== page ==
The SFB 1078 kindly invites you to the the following colloquium talk, hosted by Dennis Nürnberg
Dr. Jan Schuller (SYNMIKRO Research Center/ Universität Marburg)
Title: Structural snapshots of the dynamic photosynthetic machinery
Abstract: Where does life on Earth get its energy? It can all be traced back to one process: photosynthesis. Plants, algae and cyanobacteria convert light energy into chemical energy using highly optimized pigment-protein complexes that are embedded in specialized membrane compartments called thylakoids. A focus of my lab is to understand the dynamic photosynthetic machinery - the mechanism how the core photosynthetic machinery adapts to external environmental cues. I will present two highlights of the latest work done in my laboratory.
For cyanobacteria that live in aqueous environments the bioavailability of dissolved inorganic carbon is severely growth limiting. To survive under low CO2 conditions, cyanobacteria have evolved active and facilitated uptake systems which as a whole build up the highly effective carbon-concentrating mechanisms (CCM) to enhance photosynthetic CO2 fixation. We show here how modular adaptations enabled the cyanobacterial photosynthetic complex I to concentrate CO2 using a redox-driven proton-pumping machinery.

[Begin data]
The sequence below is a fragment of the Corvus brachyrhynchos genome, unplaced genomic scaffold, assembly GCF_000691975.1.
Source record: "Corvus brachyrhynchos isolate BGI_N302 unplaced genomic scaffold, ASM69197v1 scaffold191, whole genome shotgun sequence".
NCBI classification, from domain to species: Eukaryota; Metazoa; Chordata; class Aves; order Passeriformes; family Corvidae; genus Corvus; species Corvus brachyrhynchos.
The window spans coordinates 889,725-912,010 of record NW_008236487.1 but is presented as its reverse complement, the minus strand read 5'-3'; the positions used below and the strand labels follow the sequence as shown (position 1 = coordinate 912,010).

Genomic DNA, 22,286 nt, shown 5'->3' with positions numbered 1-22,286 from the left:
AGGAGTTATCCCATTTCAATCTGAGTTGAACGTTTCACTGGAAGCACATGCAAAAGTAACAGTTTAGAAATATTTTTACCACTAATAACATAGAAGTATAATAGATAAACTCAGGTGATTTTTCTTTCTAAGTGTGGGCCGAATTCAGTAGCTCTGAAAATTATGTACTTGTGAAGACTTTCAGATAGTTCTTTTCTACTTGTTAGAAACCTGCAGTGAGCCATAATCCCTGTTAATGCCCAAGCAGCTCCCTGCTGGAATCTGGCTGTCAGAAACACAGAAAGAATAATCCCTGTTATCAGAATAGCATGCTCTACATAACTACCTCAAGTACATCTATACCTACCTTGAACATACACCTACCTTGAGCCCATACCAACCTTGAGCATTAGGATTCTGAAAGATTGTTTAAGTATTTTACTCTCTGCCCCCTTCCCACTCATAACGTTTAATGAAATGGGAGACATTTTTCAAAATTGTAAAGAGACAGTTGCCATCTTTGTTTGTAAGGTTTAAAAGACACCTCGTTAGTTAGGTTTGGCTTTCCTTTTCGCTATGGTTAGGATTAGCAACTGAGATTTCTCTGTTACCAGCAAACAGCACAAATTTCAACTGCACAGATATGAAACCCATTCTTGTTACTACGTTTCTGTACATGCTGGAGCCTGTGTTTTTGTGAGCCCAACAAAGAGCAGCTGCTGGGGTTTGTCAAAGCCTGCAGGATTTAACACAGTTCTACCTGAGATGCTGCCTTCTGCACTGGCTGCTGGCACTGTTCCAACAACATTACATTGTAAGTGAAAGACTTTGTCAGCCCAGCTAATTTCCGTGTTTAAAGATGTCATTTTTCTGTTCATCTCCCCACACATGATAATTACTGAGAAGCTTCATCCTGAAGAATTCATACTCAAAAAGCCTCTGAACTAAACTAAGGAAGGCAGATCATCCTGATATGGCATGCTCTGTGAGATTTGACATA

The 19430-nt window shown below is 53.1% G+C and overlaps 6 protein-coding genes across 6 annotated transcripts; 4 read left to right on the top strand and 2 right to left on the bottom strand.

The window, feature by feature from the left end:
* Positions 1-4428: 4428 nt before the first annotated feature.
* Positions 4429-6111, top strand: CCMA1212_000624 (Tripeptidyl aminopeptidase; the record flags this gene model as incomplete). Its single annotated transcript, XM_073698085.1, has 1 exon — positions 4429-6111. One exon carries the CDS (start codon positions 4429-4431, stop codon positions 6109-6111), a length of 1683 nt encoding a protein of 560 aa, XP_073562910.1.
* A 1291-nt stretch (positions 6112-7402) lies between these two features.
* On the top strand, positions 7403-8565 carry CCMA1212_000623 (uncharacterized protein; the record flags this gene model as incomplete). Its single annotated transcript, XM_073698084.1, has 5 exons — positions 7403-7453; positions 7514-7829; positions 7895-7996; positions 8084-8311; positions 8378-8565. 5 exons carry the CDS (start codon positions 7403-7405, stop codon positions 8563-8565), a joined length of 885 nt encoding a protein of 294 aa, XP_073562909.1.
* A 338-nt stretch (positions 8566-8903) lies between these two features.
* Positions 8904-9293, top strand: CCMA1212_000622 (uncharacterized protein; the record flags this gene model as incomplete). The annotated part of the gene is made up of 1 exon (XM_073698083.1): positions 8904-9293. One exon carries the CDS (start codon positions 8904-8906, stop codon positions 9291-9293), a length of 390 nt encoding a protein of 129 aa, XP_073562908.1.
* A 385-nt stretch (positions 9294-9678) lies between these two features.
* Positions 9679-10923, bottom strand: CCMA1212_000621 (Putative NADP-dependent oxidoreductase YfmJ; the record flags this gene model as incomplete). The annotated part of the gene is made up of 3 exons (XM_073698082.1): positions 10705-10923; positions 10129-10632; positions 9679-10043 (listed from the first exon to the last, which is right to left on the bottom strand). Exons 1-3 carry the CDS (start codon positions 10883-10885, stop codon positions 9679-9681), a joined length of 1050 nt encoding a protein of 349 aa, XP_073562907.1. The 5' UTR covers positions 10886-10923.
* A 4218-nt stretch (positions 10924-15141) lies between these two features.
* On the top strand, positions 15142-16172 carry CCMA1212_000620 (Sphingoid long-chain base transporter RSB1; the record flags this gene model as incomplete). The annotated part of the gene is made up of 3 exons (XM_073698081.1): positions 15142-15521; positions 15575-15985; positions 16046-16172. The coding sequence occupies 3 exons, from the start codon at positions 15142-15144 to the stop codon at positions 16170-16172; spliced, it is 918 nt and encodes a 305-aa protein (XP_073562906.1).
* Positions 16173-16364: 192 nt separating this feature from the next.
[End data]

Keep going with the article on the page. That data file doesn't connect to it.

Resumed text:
Another important environmental stress-factor is photodamage, the oxidative damage of the D1 core subunit of PS II. This leads to constant turnover, repair and de-novo biosynthesis of the PSII complex. While a solid knowledge base about the mechanism of the core photosynthetic machinery emerges, nearly nothing is known how these complicated molecular machines are assembled from numerous single proteins and non-protein cofactors. We present here the high-resolution cryoEM structure of a key PSII biogenesis intermediate with several assembly factors bound and reveal how nature's water splitting catalyst is assembled, protected and prepared for photoactivation. Our work allows us to describe for the first time a comprehensive and mechanistic model for the molecular assembly line of a membrane-bound bioenergetic machine.
Time & Location
Oct 26, 2020 | 04:00 PM
Webinar - Webex meetings
Details will be circulated via email shortly